Amerasians in Leyte chase fading dreams
PALO, Leyte—They call him “Amerikano (the American).” With his good looks and legs of pure muscle, women prefer Ronnie Philips Ulbrichts to be their pedicab driver when they go around town.
But despite his obvious appeal to passengers, the 48-year-old Amerasian plies his lowly trade every day with an inner pain.
“I’ve always wanted to be with my father in America ever since I was small. Obviously, that has not happened,” Ronnie said in Waray-waray.
Ronnie and his older brothers—Ernest, 50, and Patrick, 57—are the products of an illegitimate union between their mother, Consolacion Fuentes, a native of Gacao village in this town, and Rudy Carl Ulbrichts, a US Air Force serviceman assigned to the then Clark Air Base in Angeles City, Pampanga province, in the late 1950s.
Ronnie, Ernest and Patrick are just three of the estimated 20 Amerasians in this town and part of the 52,000 more in the country who are chasing lifelong dreams of joining their fathers in America and leading better lives.
But even with American blood in them, they continue to be discriminated against and denied the chance to live in America.
In a Catholic country that stigmatizes illegitimacy, Amerasians also bear the burden of dealing with something beyond their control.
Their wishes of becoming Americans have been largely frustrated by a US law that bars Filipinos of American parentage from becoming US citizens. That law is the Amerasian Immigration Act of 1982, which welcomes Vietnamese, Korean, Thai, Cambodian and Laotian Amerasians to come to America to join their fathers.
The law excludes Filipinos and Japanese.
March 4 is International Amerasian Day. Its observance last week dramatized the neglect suffered by the abandoned children of broken Filipino-American families with the end of the United States’ 94-year military presence in the Philippines in 1992.
The word Amerasian was popularized by American author Pearl S. Buck to describe children born to American soldiers and Asian mothers.
Half a world away in the United States, Ronnie’s 83-year-old American father, Rudy, sits at BrightStar Care’s nursing home in Minneapolis, Minnesota, waiting for any news about his three sons from this town.
In the 1960s, as Rudy roamed the world fighting for America, Consolacion decided to go home to this town and raise their sons here. Consolacion, who died in 2000, never had the chance to join Rudy in the United States.
“My father is a good-looking man. I respected him,” Ronnie said, describing the time he spent with his father during a family outing in Baguio City in the 1970s.
“He showed me his car and told me: Ronnie, I want you to have a car like this,” Ronnie recounted.
Contacted in his room by phone in Minnesota, the elder Ulbrichts was informed about his sons’ wishes to join him there. He seemed confused about the sudden phone call and said: “There’s a lot of crap going on. I need receipts.”
His mistrust of people has a basis. According to his son, Ernest, their father was mugged and left for dead in his hometown of Seattle, Washington, three years ago before he decided to relocate and retire in Minneapolis.
His white skin darkened by exposure to the searing tropical heat while driving a pedicab every day, Ronnie has come to accept that he might not have the chance to join his father in the United States—ever.
“I know I’m getting old. But what is important is that he has come to accept me as his own son,” Ronnie said.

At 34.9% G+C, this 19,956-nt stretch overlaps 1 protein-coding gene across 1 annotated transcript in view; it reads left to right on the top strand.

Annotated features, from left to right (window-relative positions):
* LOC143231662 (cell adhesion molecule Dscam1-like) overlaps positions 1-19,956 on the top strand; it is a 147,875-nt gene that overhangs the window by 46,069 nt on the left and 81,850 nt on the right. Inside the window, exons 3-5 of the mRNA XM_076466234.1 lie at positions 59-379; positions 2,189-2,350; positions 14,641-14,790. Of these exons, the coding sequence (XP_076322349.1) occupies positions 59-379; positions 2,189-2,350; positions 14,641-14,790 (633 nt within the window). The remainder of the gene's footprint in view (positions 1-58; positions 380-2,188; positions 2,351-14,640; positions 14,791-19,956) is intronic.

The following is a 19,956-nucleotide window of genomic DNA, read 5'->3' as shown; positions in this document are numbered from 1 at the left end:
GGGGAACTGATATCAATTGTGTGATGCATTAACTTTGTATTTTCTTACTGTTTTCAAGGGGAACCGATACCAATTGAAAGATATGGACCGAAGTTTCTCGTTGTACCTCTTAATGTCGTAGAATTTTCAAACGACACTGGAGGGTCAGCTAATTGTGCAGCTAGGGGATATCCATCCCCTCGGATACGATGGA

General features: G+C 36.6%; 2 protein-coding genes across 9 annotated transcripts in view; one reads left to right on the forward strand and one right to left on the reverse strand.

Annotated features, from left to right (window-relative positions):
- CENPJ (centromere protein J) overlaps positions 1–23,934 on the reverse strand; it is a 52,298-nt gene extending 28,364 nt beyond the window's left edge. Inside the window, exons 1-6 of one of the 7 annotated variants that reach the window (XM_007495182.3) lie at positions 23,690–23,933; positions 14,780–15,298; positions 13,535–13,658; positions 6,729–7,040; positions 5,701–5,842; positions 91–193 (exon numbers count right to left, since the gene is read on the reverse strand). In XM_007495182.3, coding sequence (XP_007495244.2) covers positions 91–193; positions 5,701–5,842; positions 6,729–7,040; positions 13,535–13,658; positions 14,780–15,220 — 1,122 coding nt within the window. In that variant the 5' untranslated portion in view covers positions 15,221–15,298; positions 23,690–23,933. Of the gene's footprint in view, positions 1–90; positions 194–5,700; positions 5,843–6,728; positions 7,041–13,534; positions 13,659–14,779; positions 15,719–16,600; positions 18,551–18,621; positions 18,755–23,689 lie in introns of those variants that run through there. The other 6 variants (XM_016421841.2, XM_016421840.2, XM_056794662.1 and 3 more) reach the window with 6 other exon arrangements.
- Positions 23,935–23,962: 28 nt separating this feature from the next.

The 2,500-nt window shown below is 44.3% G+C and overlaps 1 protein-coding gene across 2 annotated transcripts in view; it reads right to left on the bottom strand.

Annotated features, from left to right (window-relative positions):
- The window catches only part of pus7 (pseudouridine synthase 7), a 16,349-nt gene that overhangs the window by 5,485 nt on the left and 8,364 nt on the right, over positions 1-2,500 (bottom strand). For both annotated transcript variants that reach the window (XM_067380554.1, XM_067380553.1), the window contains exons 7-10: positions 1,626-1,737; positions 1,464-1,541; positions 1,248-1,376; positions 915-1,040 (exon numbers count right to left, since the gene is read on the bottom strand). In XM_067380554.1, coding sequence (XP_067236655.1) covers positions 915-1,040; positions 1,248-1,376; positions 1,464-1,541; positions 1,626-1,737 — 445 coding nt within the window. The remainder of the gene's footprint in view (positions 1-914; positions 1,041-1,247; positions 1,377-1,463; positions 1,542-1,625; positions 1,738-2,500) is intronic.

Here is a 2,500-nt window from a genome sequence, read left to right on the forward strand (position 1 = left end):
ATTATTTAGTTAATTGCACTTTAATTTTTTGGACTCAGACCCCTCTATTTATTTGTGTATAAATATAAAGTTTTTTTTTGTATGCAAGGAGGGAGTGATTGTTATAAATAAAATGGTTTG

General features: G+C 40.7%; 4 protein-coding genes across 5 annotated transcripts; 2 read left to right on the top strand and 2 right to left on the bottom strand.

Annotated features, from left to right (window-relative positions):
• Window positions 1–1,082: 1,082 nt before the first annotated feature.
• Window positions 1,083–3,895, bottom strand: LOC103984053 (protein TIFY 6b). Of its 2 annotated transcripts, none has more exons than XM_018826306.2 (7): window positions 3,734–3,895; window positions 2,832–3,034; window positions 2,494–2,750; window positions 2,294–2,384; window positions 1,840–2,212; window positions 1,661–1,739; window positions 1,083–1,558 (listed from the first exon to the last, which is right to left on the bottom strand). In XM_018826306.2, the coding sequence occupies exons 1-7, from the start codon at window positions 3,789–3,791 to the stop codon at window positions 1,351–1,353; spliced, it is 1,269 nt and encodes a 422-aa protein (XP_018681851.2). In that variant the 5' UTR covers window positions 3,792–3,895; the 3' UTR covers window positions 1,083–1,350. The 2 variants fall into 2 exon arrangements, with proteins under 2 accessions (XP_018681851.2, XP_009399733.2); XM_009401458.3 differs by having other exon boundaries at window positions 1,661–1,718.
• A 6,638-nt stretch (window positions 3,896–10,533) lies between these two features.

Although he did not finish his education, Ronnie is happy being a pedicab driver, which has allowed him to support his wife, Judith, 41, and three children—Julie Fay, 13, Ronnie Jr., 12, and Rhea Joy, 3.
Rudy thought of bringing his three sons to the United States but he never took the first step of filing paternity petitions before they turned 18 years old, as required by the 1982 law, virtually eliminating any chance for them of joining him in America.
Dream still alive
“Despite our father being absent all our lives, he sent us money and helped us build our house,” Ernest said. “Some of the fault is ours. We could have pressed him early on to bring us to America but we did not.”
But thanks to the global attention to this town brought by Super Typhoon Yolanda (international name: Haiyan) and the “pivot to Asia” policy of US President Barack Obama calling for increased military presence in the region, that dream may be open again to Filipino Amerasians in the Philippines.
“I know my father is dead. But it would be nice to touch base with my brothers and sisters, if I have any, in America,” said Jaime Noveda, a 67-year-old retiree and son of James Branson, an African-American soldier of the US Army who lived in the US capital of Washington, DC.
Noveda was born a few weeks after his father left his mother, Presentacion Noveda, to go back to the United States following the end of World War II. Despite America’s door being slammed shut on him because of his age, he has no regrets.
“My mother told me a little bit about my father. To me, that is enough. I am honored to have known him, even though I did not get to see him in person,” Noveda said.
There have been efforts in US Congress to correct the 1982 Amerasian Act to include Filipino and Japanese Amerasians. But the chief sponsor, US Sen. Daniel Inouye of Hawaii, died in December 2012, leaving no leader in Congress to advance their cause.
Writing in The New York Times on May 27, 2013, Christopher Lapinig, a Filipino-American law student at Yale University, urged the American government to revive the cause of the Filipino-Amerasians, noting that Obama was about to make his “pivot to Asia” policy.
“The United States has an opportunity for redemption—to make sure that Filipino-Amerasians are not left behind by the ship again,” Lapinig wrote.
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